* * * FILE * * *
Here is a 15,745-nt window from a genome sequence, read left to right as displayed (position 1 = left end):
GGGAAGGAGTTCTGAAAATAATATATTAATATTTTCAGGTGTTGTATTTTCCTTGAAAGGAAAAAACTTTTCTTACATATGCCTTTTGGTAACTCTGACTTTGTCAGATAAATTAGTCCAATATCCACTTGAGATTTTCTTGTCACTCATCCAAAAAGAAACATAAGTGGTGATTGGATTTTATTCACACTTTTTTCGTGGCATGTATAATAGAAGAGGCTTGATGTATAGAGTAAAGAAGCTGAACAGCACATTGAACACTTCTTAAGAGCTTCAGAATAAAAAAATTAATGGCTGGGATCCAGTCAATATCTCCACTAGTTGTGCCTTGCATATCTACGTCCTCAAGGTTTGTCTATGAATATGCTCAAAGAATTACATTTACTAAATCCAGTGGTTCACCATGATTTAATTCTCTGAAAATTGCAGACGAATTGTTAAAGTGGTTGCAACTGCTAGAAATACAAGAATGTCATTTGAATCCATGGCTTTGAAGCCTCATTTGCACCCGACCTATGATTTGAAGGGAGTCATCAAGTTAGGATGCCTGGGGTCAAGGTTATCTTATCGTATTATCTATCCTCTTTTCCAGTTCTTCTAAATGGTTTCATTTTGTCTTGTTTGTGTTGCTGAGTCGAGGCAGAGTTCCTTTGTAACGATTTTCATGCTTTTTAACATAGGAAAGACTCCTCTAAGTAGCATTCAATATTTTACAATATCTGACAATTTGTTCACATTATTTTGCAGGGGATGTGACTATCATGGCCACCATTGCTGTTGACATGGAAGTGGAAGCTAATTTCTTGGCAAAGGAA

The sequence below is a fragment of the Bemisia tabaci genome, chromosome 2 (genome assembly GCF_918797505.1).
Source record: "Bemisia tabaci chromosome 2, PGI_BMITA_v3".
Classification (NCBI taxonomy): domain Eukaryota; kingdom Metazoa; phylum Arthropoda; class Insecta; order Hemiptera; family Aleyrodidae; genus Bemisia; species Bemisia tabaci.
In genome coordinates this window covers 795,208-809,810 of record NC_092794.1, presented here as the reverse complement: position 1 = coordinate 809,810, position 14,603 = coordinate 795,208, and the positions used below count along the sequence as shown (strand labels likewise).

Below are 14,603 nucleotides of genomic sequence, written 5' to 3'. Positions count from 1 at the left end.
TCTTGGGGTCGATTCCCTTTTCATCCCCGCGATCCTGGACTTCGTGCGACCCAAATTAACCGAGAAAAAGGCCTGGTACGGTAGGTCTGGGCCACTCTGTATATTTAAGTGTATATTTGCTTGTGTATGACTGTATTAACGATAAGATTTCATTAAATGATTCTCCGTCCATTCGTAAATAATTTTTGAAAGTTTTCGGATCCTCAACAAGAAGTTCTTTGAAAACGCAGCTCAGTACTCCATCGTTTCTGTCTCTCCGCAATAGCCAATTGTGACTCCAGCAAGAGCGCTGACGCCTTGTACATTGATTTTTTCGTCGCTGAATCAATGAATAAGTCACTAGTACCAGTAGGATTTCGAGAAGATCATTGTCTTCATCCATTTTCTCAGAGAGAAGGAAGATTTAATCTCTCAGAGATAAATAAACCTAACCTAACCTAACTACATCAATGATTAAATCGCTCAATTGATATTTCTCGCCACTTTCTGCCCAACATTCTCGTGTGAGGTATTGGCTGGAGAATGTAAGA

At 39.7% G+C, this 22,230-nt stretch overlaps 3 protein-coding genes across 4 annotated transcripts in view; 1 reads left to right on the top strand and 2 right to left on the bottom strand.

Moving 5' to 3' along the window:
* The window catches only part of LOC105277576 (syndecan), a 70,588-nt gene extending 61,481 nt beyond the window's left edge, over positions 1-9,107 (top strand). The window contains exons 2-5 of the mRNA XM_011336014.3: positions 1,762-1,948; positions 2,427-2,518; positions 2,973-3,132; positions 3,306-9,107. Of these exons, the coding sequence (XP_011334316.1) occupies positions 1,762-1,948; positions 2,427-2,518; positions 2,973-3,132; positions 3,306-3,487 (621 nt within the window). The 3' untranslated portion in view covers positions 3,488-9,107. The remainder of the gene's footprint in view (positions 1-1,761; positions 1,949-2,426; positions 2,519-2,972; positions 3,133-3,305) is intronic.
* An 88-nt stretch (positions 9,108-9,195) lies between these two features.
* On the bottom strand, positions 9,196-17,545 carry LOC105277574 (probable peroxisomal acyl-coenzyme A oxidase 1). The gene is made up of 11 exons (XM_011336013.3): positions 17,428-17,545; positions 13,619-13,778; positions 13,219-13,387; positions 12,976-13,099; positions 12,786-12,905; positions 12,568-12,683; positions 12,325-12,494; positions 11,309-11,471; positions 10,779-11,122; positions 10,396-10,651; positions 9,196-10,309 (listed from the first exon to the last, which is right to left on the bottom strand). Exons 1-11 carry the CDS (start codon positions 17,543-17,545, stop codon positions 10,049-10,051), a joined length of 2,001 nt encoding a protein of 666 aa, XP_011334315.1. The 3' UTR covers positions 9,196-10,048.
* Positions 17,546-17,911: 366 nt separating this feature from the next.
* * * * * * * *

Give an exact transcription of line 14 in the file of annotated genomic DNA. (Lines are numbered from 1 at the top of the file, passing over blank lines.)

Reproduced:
* Positions 17,546-17,911: 366 nt separating this feature from the next.